5. I have been wanting to write something myself along the lines of this topic for a while now, however I have been deeply pressed for time so have been unable to do so myself, so here is a fantastic essay available on Academia.eu written by Guido Candiani, original link here: https://www.academia.edu/14823890/_The_race_to_the_big_calibres_during_the_first_war_of_Morea_and_Sigismondo_Alberghettis_guns_of_new_invention The Essay is available either free online or as part of a collection of Essays looking at 16th and 17th Century naval artillery in the Mediterranean in the book "Ships and Guns: The Sea Ordnance in Venice and in Europe between the 15th and the 17th Centuries" by a series of authors and edited by Carlo Beltrame and Renato Gianni Ridella. The Essay reads as Follows : The Race to Big Calibres During the First War of Morea and Sigismondo Alberghetti’s Guns of New Invention Guido Candiani Between 1684 and 1699 the Republic of Venice and the Ottoman Empire fought their sixth and penultimate military conflict: the first War of Morea. Following the Venetians’ initial capture of the Peloponnese – thanks to a series of spectacular amphibious assaults led by the Capitano Generale Francesco Morosini – the war was fought almost entirely at sea. In an attempt to break the equilibrium between the two evenly matched fleets, both sides launched efforts to deploy guns of ever larger calibre. It was in this context that the Venetians adopted a new type of cannon, capable of launching explosive projectiles. Gradually deployed throughout the Venetian fleet during the final phase of the war, the newly invented guns were also employed during the final conflict between the Venetians and the Turks (the second War of Morea, 1714–1718). However, in neither case did the new guns offer the Venetian fleet the decisive advantage the Republic had hoped for. In its final phase, the first War of Morea witnessed an intense series of naval battles. Between 1695 and 1698, both the Republic of Venice and the Ottoman Empire sought a decisive victory through the widespread deployment of battle fleets composed of ships of the line. Over the course of four campaigns, the two fleets fought nine major engagements, transforming the Eastern Mediterranean into the most active site of naval conflict on the globe. Nevertheless, it was immediately clear that neither side was capable of scoring a decisive victory over the other – both on account of the intrinsic defensive strength of their respective lines, and because of the inability of the existing guns to breach the thick hulls of the vessels. This stalemate drove the Ottomans and then the Venetians to seek new artillery technologies to tilt the equilibrium in their favour. The Ottomans dusted off the great stone cannons the Sultan’s forces had employed with great success in the fifteenth and sixteenth centuries. Thanks to the lower specific weight of stone compared to that of iron, these older pieces were capable of launching much larger projectiles than ordinary guns, while still maintaining an acceptable weight. In 1697 the Ottomans launched their first three-decker, which boasted three batteries of ordinary cannons of 16, 12, and 7 okka – the first two calibres were slightly greater than the English 40 and 32 pounder, while the third was equivalent to an English 20 pounder. In addition, the ship carried four to six stone cannons rated at 44 okka, and capable of launching a ball with a diameter of perhaps 230 mm (equivalent to a hypothetical English 124 pounder). Other Ottoman ships of the line carried similar pieces, which promised to inflict serious damage to enemy ships, even with only a limited number of direct hits. (Archivio di Stato di Venezia=ASV, PTM, filza 1336, 12.7.1697). The need to match the Turkish stone cannon, drove the Venetians to introduce a gun capable of shooting an explosive projectile on a straight trajectory – in contrast to mortars, which employed a very steep trajectory – and therefore capable of striking a moving target such as an enemy ship. The principal figure in the development of the new guns was Sigismondo Alberghetti, fonditore pubblico (public gunfounder) in the Venetian Arsenal. Alberghetti belonged to a veritable dynasty of artillery casters: his ancestors had been employed in the same capacity by the Republic for nearly two centuries (Morin 1992). With his new invention, Alberghetti assumed a preeminent and highly original place in the world of artillery design and manufacture. The late seventeenth century witnessed a great deal of experimental activity aimed at overcoming the ever-more evident limits of naval guns in the face of stouter hulls. While in the past, the close-quarter nature of most naval engagements had favoured boarding tactics aimed at capturing and burning enemy vessels, the introduction of line tactics had reduced the opportunities for boarding, thereby transforming naval warfare into artillery duels in which traditional guns proved incapable of creating a decisive advantage. To restore power to naval artillery, the Venetians tried several new solutions involving explosive projectiles. Beginning in the 1670s, mortar techniques and technology made significant progress (the Venetians used the new technologies to conquer the Peloponnese). The English and French fleets had also experimented with these technologies, but had abandoned them due to the fear of storing explosive projectiles on board ships at sea (Paixans 1822, 83–84, 88). Alberghetti had first encountered the issue during a journey to England in the early 1680s. He had been sent there to purchase iron guns and to investigate the possibility of learning the techniques necessary to produce them in the Venetian Arsenal. In July 1684 he wrote a letter from London in which he first broached the possibility of employing an iron cannon loaded with a hollow projectile filled with explosives (ASV, Senato Mar, filza 653, 9.8.1684). The French bombardment of Genoa in May of the same year had amply demonstrated the terrible destructive power of such projectiles in coastal bombardments when launched from mortars mounted on galiotes a bombes. The French successes inspired the Venetian founder to consider the possibilities of employing bombs in ship-to-ship combat as well. He proposed building a gun with a Venetian calibre of 120 libbre (equivalent to 212 mm) that could fire a hollow projectile of the same weight as the solid shot from a Venetian 20 libbre, which was roughly equivalent to an English 15 pounder (the Venetians measured the weight of solid balls in libbre sottili instead of grosse). Alberghetti also intended to use a spherical powder chamber, a technology drawn directly from recent advances in mortar design: the spherical chamber allowed the use of a greater charge without the need to increase the thickness of the gun. The more powerful charge together with the lighter projectile would, in Alberghetti’s opinion, allow the construction of a very light and short gun in spite of the large calibre. The new gun would, he claimed, demolish the flanks of enemy ships and provoked explosions and fires below decks. It is the very same concept that would lead to the introduction of the French designer Paixans’ canon-obusier in the 1830s, which would in turn lead to the development of iron hulls to replace traditional wooden ships. Alberghetti’s concept for the projectile called for a cylindrical design: two iron hemispheres joined by a central cylindrical body. The main goal that the Venetian caster had set for the design was that of facilitating the production of the projectile on the lathe, so as to obtain accurately turned projectiles that would reduce the gap between the round and the barrel – the so-called windage – thereby increasing the initial velocity of the projectile and augmenting its accuracy and penetrating power. The cost of turning traditional round balls on the lathe would have been excessive – a perfect round ball was considered one of the masterpieces of lathework – while a cylindrical form could be turned with relative ease and at great savings. The cylindrical design also had the distinct advantage of preventing the projectile from turning about during loading, thus bringing the lit fuse on the round into contact with the propellant charge, with resulting misfires or worse (Alberghetti 1703, 3–4). In this respect Alberghetti’s cylindrical bombs were superior to Paixans’ traditional round balls, which had to be fitted with a wooden sabot (shoe) to prevent their turning about during loading (Paixans 1822, 209). The sabot arrangement scored the barrels of Paixans’ guns, reducing their effective life. Another characteristic that distinguished Alberghetti’s design from Paixans’ was the much greater effective range expected by the Venetian guns, thanks in part to an innovative sighting mechanism. Thus Alberghetti’s innovations were twofold: large calibre pieces capable of firing explosive projectiles and at a far greater effective range with respect to traditional guns. Not only would the enemy suffer from the explosions, but he would not even be in a position to return fire. In this sense, Alberghetti anticipated the British Admiral “Jack” Fisher’s motto “hit first and hit hard” by two centuries. The Venetian Senate – which was always alert to innovations in artillery technology – accepted the proposal and ordered two specially built iron 120 libbre calibre guns from England. Six calibres long and weighing 3,500 Venetian libbre grosse (1670 kg) (far less than ordinary Venetian 20 libbre calibre gun), the new guns were cast under Alberghetti’s supervision in Sussex at the Thomas Western foundry in Ashburnham. Tested in early 1685, they proved to have a range of over five kilometres – confirming the best hopes of their inventor (ASV, Senato Mar, filza 657, 24.3.1685). Alberghetti planned to mount four such guns on every Venetian ship of the line, and an equal number on every great galley, still the pride of the Republic’s battle fleet. Unfortunately for him – and as he himself would often admit – he lacked the essential “talents” for convincing his interlocutors (and his financers for that matter) of the quality of his ideas. Once the guns reached Venice, they lay forgotten in the Arsenal. In large measure, this neglect was due to recent Venetian successes at sea. The Venetian fleet enjoyed an easy supremacy in the early phases of the war, which “put to sleep the industry and art of arms with which one studied how to prevail against enemies.” Moreover, on his return from London, Sigismondo became embroiled in a dispute over how to fuse mortars with a protegé of the influential Capitano Generale Francesco Morosini. Alberghetti came out the loser in the dispute, and more importantly was damaged politically by the encounter. The “cannons of new invention” as they would later be called, lay abandoned in the warehouses, while the Senate shifted its attention to the production of traditional iron guns in the Republic’s mainland territories. The recovery of Ottoman naval power after 1693, the Venetian defeat at Chios in 1695, and most of all the adoption by the Turkish fleet of the great stone cannons, brought the “cannons of new invention” back to mind. In late 1696 – following the limitations shown by the great galleys in the recent battle of Andro – the commander of the galleys requested permission to employ Alberghetti’s guns for the purpose of matching “the fury” of the enemy ships of the line (ASV, PTM, filza 1386, 2.12.1696). In June 1697, the Senate decided to take up the project once again. In the meantime the public founder had conceived of two distinct models of the gun. The first, destined for the great galleys, was a Venetian 200 libbre calibre gun (265 mm), weighing 5,000 libbre grosse (2385 kgs); the second, designed for ships of the line, was the same as the ones cast in England a decade earlier (Venetian 120 libbre/212 mm calibre, 3,500 libbre grosse). Both models were to be cast in bronze in the Arsenal itself, and equipped with two-wheel carriages – perhaps to facilitate repositioning them to achieve superior sweep. In the notes attached to the design, Sigismondo expressly indicated that the guns were intended to contain the Turks who had become “proud and powerful” on the sea (ASV, Senato Mar, filza 735, 14.6.1697). In October 1697, after another inconclusive naval campaign, the Senate approved the casting of the new pieces, and by November a 120 libbre calibre gun was ready for trials. The tests were delayed by bad weather, but were eventually undertaken with great success on 6 December. The noteworthy performance in terms of both range and accuracy was due in large part to the reduction of the windage between projectile and bore. The cannons of new invention had a windage of one tenth of an oncia (2.9 mm) while English guns of the same period achieved no better than a 7.5 mm one. Even the carronades, introduced at the end of the 1770s achieved no better than a 3.7 mm windage (Biblioteca Nazionale Marciana=BNM, ms. it., cl. VII, 1542 (8889), Obiezioni e risoluzioni sulla nuova artiglieria, n. 7; Padfield 1973, 105). The new guns also proved easy to aim, thanks to a novel sighting mechanism mounted over the trunnions that was far easier to use than a traditional artillery quadrant. The results of the trials persuaded the Provveditori alle Artiglierie (the magistracy in charge of the Republic’s entire artillery park) to requisition six of the new guns for every two-deck first-rate ship of 70–80 guns (the largest then in service). After debating the issue, the Senate opted to mount four per ship on a trial basis, and ordered the Arsenal to cast 48 guns for twelve first-rates (ASV, Senato Mar, filza 739, 14.12.1697). Alberghetti, despite the fact that he now enjoyed the support of important members of the patriciate, once again found someone ready to block his path. This time his opposition came from the Englishman Jacob Richards, who had recently been appointed Sergente Generale dell’Artiglieria of the Republic. Richards came from the nation that was proving itself the most dynamic naval power in the world, and yet he still contested Alberghetti’s project. However, it is worth remembering that following the Glorious Revolution, England had entered a conservative period in naval policy that would last until 1740 – and that this political climate influenced Richards’ thinking. He recorded his doubts on paper immediately on his arrival in Venice in June of 1697 and later reiterated them in March of 1698, after the casting of the first forty-eight cannons. Richards stressed the danger of handling explosive projectiles at sea – which had placed an English ship at grave risk during analogous trials – thereby raising similar fears in Venice because several vessels had recently been lost due to unexplained explosions. In addition, the Englishman judged Alberghetti’s cannon too light, and doubted the efficacy of the cylindrical projectiles. He proposed instead spherical shot filled with inert clay instead of dangerous gunpowder (ASV, Senato Mar, filza 735, 14.6.1697; filza 741, 8.3.1698). The Senate decided to hold a trial comparing the traditional spherical loads with the new cylindrical projectiles. The tests were held on 26 March and 12 April, 1698. Once again, the Alberghetti’s munitions emerged as clearly superior. The cylindrical projectiles showed greater range and precision, as well as far lesser barrel scoring that Richards’ spherical shot (ASV, Senato Mar, filza 741, 16.4.1698). Figure 3.1. Drawing of the guns of new invention (above calibre 200, under calibre 120). It can be noticed the cylindrical shells, the two-wheels carriage and the elevating/sighting mechanism (permission Archivio di Stato di Venezia). Despite the fact that thirty-three “cannons of new invention” were immediately dispatched to the Levant, the intervention of the Englishman had delayed not only the availability of the guns, but also of the new munitions. These delays had serious repercussions in terms of the deployment in battle of the new technology. At Nauplion, the Venetians’ most important forward base, they were only able to mount two 120 guns on the topdeck of every first-rate, while the great galleys carried a single 200 on the quarterdeck. Along with the new guns, Venice shipped 600 cylindrical projectiles for the 120s. However, to save time, 289 of them had been manufactured out of stone, and were consequently inert. Stone could be shaped in the Arsenal itself, while the iron projectiles had to be cast in mainland foundries (ASV, Senato Mar, filza 742, 15.5.1698). The delay caused by Richards’ trials also set back the training of crews for the new guns. This last task was assigned to one of Sigismondo’s brothers, Carlo Alberghetti, who would also command the new artillery once it was fully deployed with the fleet. At any event, thanks to the ease of aim and accuracy of the new pieces, the results of the training exceeded even the most optimistic projections. In the general trials undertaken on the Lido on 24 August, almost all the gunners achieved “a success [of aim] unheard of with any sort of artillery tried up until now” (ASV, Senato Mar, filza 767, 16.9.1702; BNM, ms. it., cl. VII, 1542 (8889), Informatione circa li cannoni di nuova invenzione). The Venetian fleet appeared to have found a weapon capable of altering the balance of power on the high seas. The true test arrived at the battle of Mitilenos, fought on 20 September, when twenty Venetian ships of the line – twelve armed with “cannons of new invention”– faced twenty-five Ottoman ships supported by about half-a-dozen corsair vessels. The new weapons performed well, but their impact was not what Sigismondo Alberghetti had hoped. On the flagship Rizzo d’Oro, Sigismondo’s brother Carlo directed the guns with great courage and skill under the watchful eyes of the squadron commander, Daniele (4°) Dolfin, who issued him a certificate of merit. The two other admirals present at the scene, Pietro Duodo and Fabio Bonvicini, declared themselves particularly satisfied with Alberghetti’s cannons. Nevertheless, they also downplayed the innovative nature of the new guns. Dolfin appreciated, above all, the rate of fire, while Duodo noted that the gunners were able to fire very few explosive projectiles because no more than 54 had arrived from Venice due to the delays caused by Richards’ objections. In any case, both Duodo and Bonvicini were contrary to the use of explosive projectiles, because they feared that they could do as much damage to friendly ships as to the enemy (ASV, PTM, filza 1341, 22.9.1698; filza 1337, 26.9.1698; filza 1133, 4.10.1698). Above all, none of the three admirals thought to use the “cannons of new invention” at the great ranges imagined by Sigismondo Alberghetti. Thanks to the sighting system and the consequent ease of aiming the guns, Alberghetti maintained that his guns could hit a ship to a range of two miles (nearly 3,500 m). He placed particular emphasis on the long interval between the aiming of traditional guns and the actual shot – a result of the rigid firing sequence. By contrast he argued, his “cannons of new invention” could actually be manoeuvred and aimed “like muskets” by a mere three-man crew and without any interruption in aiming, thus greatly reducing the time between sighting and firing (Alberghetti 1703, 8). In many ways, the technology anticipated the constant aim system introduced in 1898 by the Englishman Percy Scott, which initiated the most important revolution in shipboard gunnery since the first deployment of guns on ships in the second half of the fifteenth century (Padfield 1973, 211). During the battle of Mitilenos, the limited availability of projectiles and the lack of Alberghetti’s range tables meant that the guns were only employed in traditional close-quarter combat. The eye-witness testimony – including Turkish accounts – record several instances of ships withdrawing with enormous holes above the waterline that had been caused by the new guns of the Rizzo d’Oro. Indeed, the new cylindrical projectiles had penetrated both flanks of the enemy ships. Nevertheless, the close range meant that the projectiles had not entered the near flank at a sufficient angle to penetrate below the waterline of the opposite flank, which would have, in all probability, sunk the target. The straight trajectory, combined with the low resistance offered by the superstructure on both sides of the Turkish hulls also meant that the charged rounds did not detonate inside the ship – an analogous issue to the problem faced by gunners two centuries later when firing piercing munitions against unarmoured targets. Mitilenos ended up being the last battle of the war, which ended in early 1699. The Venetians judged the “cannons of new invention” to be of little use in peacetime and opted to remove them from the fleet and deploy them as shore batteries at home – a direct consequence of the tensions in the Adriatic caused by the War of Spanish Succession (1701–1714). Later, they were warehoused, and once again forgotten. Alberghetti himself died in 1702, which also put an end to a series of trials he had planned for more thorough testing of the guns’ capabilities. The weapons were rediscovered only with the onset of the second War of Morea (1714–1718). Caught unprepared by the Ottoman assault, the Venetians quickly resolved to redeploy the “cannons of new invention” aboard first-rates, and to arm them with both explosive and inert iron projectiles, as well as stone munitions. New trials were conducted with one of the 120 guns, all of which confirmed the ease of loading and the high degree of accuracy even at significant ranges. Moreover, the trials included three explosive rounds whose fuse was lit when the gun was lit. Two of these detonated as expected. The first penetrated the mock hull and set fire to the gun carriages stacked behind it. The second shot set fire to the mock hull itself, a demonstration that particularly impressed the observers. (ASV, Senato Mar, filza 833, 23.2.1715). This time, ships in service also received the 200 libbre calibre guns that had originally been intended for the great galleys. Eight “cannons of new invention” (two 200s and six 120s) became the standard equipment for Venetian first-rates. The guns were put into use on 8 July, 1716 in the Corfù channel during the very first naval engagement of the new war. The battle followed an Ottoman assault on the island by infantry supported by ships. The Venetians had the better of the encounter and successfully relieved the island’s beleaguered fortress. Much of the credit was given to the “cannons of new invention,” even though they only fired inert rounds (ASV, PTM, filza 1339, 13.7.1716). Explosive projectiles were employed in the three major battles fought the following year. Nearly 1,300 cylindrical rounds – both explosive and inert – were expended in these battles, but there was no evidence that the explosive rounds caused particular damage to the enemy fleet. By this time, all agreed that the new guns were too short and too light. The short barrels posed a fire risk when fired against the wind due to sparks from the muzzle blast; while the light weight reduced the firing rate because the guns was not stable on the carriage and had to be manoeuvred back into position between each shot (ASV, PTM, filza 1342, 22.9.1717). It remains an open question – especially in light of the positive reports concerning rate of fire in the earlier war – to what degree these problems were a function of the guns, and to what degree they were due to the lack of experience of the crews firing them. Indeed, a manpower crisis had forced the Venetians to hurriedly recruit inexperienced seamen for the war. The criticisms did not prevent the new guns from being deployed on the new second-rate ships that entered service in 1718. These were 60 gun ships that the Venetians hoped would be capable of serving in the line in wartime and replacing the role of first-rates in peacetime. These new ships carried ten “cannons of new invention” (four 200s and six 120s), as compared to the eight mounted on 70–80 gun first-rates (ASV, Senato Rettori, filza 182, 9.12.1717; Senato Mar, filza 859, 10.2.1718). The new guns were last used in the course of the three day battle of the coast of Cape Matapan between 20 and 22 July, 1718. However, the sources make no specific reference to their performance. After the war the Venetian Senate confirmed the importance of the guns in the eyes of the authorities when it mentioned their utility in a 1725 decree that listed the lessons learned in the war (ASV, Archivio Gradenigo Rio Marin, busta 317, 22.9.1725). The guns continued to be part of the standard armament of Venetian ships of the line until at least the middle of the 18th century. In any case, the Venetian navy did not square off against another fleet for the remainder of the Republic’s existence, and the guns invented by Sigismondo Alberghetti were never used in anger again. In conclusion, it could be argued that the “cannons of new invention” offered the Venetian battle fleet a potentially revolutionary weapon, but that due to conservatism (typical of turn of the 17th-century navies) they did not have the impact that their inventor had predicted and hoped for. Venetian commanders hesitated to use them with explosive munitions and did not fire them at the extended ranges that Alberghetti had designed them for. Consequently, the guns were only fired at the close ranges typical of the day, and mostly with inert projectiles. Under such conditions, the guns were capable of inflicting serious damage to enemy ships, but could not destroy the solid structure of ships of the line. More than a century would pass before explosive rounds would become a mainstay of European fleets. At that time, thanks to the first industrial revolution, explosive munitions will meet a response in the widespread adoption of ironclads, thus initiating a struggle between gun and armour that would last until the definitive abandonment of battleships following the Second World War. Translation by Karl Appuhn, whom the author sincerely thanks. References Alberghetti, S. (1703) Artiglieria Moderna Veneta. Venezia. Morin, M. (1992) Alberghetti. In K. G. Saur (ed.) Allgemeines Kuenstlerlexicon. Die bildenden Kuenstler aller Zeiten und Voelker, 2, 779–784. Muenchen-Leipzig. Padfield, P. (1973) Guns at Sea. London, Evelyn. Paixans, H. J. (1822) Nouvelle Force Maritime. Paris. Here are also a handful of more images taken from the post I made recently from a similar article also on Academia.eu which give a little more of an insight into the design of the weapon. These are taken from the article I posted recently looking at Edinorogs/Unicorns/Licorns and The Tirar Bombe. Full article available here; http://www.academia.edu/15084546/The_Russian_Unicorn_and_the_Venetian_cannone_di_nuova_inventione_ Thank you for reading, I hope it adds some nice insight.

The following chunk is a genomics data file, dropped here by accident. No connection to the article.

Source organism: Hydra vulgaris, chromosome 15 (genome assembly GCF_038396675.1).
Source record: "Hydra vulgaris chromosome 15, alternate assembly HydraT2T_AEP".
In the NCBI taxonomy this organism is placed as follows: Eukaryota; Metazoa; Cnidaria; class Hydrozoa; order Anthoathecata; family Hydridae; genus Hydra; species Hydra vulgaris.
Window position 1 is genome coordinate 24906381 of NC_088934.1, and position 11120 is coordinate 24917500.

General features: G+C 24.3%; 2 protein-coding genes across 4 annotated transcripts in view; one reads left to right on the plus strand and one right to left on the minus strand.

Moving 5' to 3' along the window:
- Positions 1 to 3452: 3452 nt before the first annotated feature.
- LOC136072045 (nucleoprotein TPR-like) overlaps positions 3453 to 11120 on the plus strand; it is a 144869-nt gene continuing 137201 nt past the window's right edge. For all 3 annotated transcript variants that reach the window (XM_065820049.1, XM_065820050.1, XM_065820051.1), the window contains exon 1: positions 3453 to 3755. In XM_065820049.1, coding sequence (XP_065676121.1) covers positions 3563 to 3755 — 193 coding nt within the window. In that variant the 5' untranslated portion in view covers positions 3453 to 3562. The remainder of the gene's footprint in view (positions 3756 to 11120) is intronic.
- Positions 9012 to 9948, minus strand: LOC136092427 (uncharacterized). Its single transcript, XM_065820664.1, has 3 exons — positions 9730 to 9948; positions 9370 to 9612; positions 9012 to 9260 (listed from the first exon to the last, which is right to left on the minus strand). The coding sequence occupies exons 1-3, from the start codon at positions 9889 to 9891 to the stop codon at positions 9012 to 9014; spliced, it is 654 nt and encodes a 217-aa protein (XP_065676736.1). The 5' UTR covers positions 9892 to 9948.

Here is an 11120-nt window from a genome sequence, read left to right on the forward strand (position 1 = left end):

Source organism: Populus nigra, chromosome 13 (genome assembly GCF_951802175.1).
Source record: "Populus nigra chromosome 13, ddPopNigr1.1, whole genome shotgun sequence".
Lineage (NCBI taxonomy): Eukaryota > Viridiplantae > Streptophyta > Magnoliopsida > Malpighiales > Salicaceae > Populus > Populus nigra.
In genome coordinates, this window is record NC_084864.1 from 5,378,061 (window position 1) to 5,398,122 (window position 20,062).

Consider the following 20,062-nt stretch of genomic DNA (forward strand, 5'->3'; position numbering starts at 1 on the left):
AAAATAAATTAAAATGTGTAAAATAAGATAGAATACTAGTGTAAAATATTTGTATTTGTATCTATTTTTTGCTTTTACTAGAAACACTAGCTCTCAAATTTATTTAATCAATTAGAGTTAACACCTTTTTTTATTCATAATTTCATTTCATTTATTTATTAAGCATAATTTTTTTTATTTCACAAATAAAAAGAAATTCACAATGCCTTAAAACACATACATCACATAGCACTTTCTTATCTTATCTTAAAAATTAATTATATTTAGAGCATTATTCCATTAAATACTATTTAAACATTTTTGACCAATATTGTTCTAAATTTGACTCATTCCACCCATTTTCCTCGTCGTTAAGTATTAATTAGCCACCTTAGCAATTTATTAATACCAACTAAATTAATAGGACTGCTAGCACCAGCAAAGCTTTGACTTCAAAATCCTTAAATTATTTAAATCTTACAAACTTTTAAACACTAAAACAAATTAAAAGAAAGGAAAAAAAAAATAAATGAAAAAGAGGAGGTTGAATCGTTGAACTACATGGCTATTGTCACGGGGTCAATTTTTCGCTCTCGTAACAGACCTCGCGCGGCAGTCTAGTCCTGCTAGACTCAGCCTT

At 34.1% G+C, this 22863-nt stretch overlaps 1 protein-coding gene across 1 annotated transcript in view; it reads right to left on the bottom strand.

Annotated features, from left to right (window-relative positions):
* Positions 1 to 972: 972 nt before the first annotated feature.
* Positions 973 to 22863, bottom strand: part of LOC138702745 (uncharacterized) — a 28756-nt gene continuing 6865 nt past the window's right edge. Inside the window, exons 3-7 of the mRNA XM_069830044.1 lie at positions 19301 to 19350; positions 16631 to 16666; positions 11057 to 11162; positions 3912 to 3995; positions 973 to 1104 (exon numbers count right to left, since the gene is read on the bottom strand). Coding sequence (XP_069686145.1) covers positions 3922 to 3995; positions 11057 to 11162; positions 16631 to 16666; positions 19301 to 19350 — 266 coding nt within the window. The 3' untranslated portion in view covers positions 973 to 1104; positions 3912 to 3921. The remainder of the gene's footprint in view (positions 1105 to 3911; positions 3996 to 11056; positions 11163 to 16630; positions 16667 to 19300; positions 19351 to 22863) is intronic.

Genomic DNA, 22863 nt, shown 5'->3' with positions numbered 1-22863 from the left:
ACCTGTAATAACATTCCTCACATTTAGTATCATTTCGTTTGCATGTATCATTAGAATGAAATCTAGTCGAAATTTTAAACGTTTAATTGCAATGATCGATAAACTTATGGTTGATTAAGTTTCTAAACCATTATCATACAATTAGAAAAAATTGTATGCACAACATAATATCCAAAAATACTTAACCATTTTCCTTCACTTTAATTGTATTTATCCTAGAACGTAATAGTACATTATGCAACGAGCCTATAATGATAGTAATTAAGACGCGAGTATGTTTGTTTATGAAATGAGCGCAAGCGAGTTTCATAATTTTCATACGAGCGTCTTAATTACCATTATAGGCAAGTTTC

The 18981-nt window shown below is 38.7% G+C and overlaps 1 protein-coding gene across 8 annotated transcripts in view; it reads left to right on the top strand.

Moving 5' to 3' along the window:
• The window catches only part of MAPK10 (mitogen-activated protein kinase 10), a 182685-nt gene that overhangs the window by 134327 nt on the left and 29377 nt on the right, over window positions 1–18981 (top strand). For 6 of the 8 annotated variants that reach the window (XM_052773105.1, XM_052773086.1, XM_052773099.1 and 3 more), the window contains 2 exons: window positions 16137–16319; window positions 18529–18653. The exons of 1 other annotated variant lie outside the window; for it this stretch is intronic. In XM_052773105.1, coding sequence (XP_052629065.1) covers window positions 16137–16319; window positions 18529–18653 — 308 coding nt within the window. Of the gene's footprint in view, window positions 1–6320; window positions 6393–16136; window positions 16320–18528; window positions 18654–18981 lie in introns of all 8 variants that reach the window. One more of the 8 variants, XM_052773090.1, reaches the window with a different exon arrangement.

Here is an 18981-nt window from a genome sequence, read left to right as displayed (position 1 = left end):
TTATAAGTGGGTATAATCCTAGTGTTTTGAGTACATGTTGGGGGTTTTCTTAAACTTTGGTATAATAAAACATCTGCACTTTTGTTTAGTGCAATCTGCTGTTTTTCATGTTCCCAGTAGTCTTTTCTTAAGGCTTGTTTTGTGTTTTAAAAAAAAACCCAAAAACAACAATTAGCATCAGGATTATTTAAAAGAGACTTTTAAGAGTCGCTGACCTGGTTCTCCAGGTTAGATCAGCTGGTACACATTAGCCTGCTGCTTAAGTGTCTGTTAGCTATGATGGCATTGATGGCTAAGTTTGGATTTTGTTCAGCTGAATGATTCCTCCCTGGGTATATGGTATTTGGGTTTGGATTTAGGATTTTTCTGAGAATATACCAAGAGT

6. 1891 La Providensa